Elements of State

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by Phatsakone Chanhchom on March 9th, 20100 COMMENTSShare|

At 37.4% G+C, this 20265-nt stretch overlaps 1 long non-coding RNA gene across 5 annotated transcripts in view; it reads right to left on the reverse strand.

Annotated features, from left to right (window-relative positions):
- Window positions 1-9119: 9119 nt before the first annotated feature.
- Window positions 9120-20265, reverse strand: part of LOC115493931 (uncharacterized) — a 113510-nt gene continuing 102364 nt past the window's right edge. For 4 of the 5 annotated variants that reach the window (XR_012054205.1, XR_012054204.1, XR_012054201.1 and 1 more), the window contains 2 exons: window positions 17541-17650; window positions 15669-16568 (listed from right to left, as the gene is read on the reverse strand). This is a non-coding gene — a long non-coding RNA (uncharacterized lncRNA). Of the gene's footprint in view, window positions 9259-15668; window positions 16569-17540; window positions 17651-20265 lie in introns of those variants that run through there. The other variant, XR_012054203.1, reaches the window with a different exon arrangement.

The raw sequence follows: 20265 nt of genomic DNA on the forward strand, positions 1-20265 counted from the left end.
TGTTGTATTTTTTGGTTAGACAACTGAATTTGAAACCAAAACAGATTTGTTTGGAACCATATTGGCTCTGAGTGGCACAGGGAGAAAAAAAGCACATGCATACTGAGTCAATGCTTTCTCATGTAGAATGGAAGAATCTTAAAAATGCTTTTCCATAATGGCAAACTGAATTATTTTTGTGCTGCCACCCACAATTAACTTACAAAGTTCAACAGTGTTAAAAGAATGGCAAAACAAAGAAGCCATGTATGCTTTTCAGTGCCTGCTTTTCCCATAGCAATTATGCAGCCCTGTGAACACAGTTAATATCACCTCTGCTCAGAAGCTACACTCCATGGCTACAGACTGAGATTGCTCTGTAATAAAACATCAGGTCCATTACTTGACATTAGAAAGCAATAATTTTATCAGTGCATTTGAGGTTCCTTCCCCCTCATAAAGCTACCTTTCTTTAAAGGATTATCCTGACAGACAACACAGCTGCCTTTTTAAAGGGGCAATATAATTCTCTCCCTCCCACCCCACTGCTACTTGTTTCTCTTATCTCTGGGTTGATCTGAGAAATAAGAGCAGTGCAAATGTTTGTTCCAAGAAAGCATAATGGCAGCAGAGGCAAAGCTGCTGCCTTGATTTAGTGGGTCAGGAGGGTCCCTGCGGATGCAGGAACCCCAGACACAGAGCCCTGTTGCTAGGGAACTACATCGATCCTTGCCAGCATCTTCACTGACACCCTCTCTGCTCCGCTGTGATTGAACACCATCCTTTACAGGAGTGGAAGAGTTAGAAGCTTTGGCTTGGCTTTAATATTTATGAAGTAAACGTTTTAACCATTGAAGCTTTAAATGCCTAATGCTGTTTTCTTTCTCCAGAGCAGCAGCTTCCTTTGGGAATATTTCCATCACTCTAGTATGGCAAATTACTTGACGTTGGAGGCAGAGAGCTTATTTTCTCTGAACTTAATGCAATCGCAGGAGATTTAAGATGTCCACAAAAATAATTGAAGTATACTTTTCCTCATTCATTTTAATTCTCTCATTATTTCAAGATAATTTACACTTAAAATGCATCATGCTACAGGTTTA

Following the Montevideo Convention on Rights and Duties of states which was a treaty signed at Montevideo, Uruguay, on December 26th, 1933.The state as a person of international law should possess the following qualifications: (a) a permanent population (people); (b) a defined territory; (c) government (political authority); and (d) capacity to enter into relations with the other states (diplomat recognition or sovereignty).A PERMANENT POPULATIONA state is an organization of human beings living together as a community. The population of a state comprises all individuals who, in principle, inhabit the territory in a permanent way. It may consist of nationals and foreigners. As has repeatedly been pointed out by doctrine, the requirement of a population is not necessarily an equivalent of the requirement of nationality. The population of a state need not be completely homogeneous in culture, language, race or otherwise. Indeed, it is even rare, except for Micro-States, to find a State with a homogeneous people. International law does not require a minimum number of inhabitants constituting a State. The smallest number of nationals in a Micro-State can be found in Nauru and in Monaco. This figure can be even lower if we take into account that theoretically Pitcairn with 52 inhabitants has the right to opt for statehood by virtue of its right to self-determination. No reservations have been made by the international community with respect to statehood because of the limited number of nationals of Micro-States, even if the nationals were outnumbered by foreign residents.A DEFINED TERRITORYThe functions of a State, a political and legal community of human beings, must first of all be exercised in a given territory.Territory is a geographical area that is owned and controlled by a government or country to exercise such state sovereignty.Therefore, most of legal professors give and...
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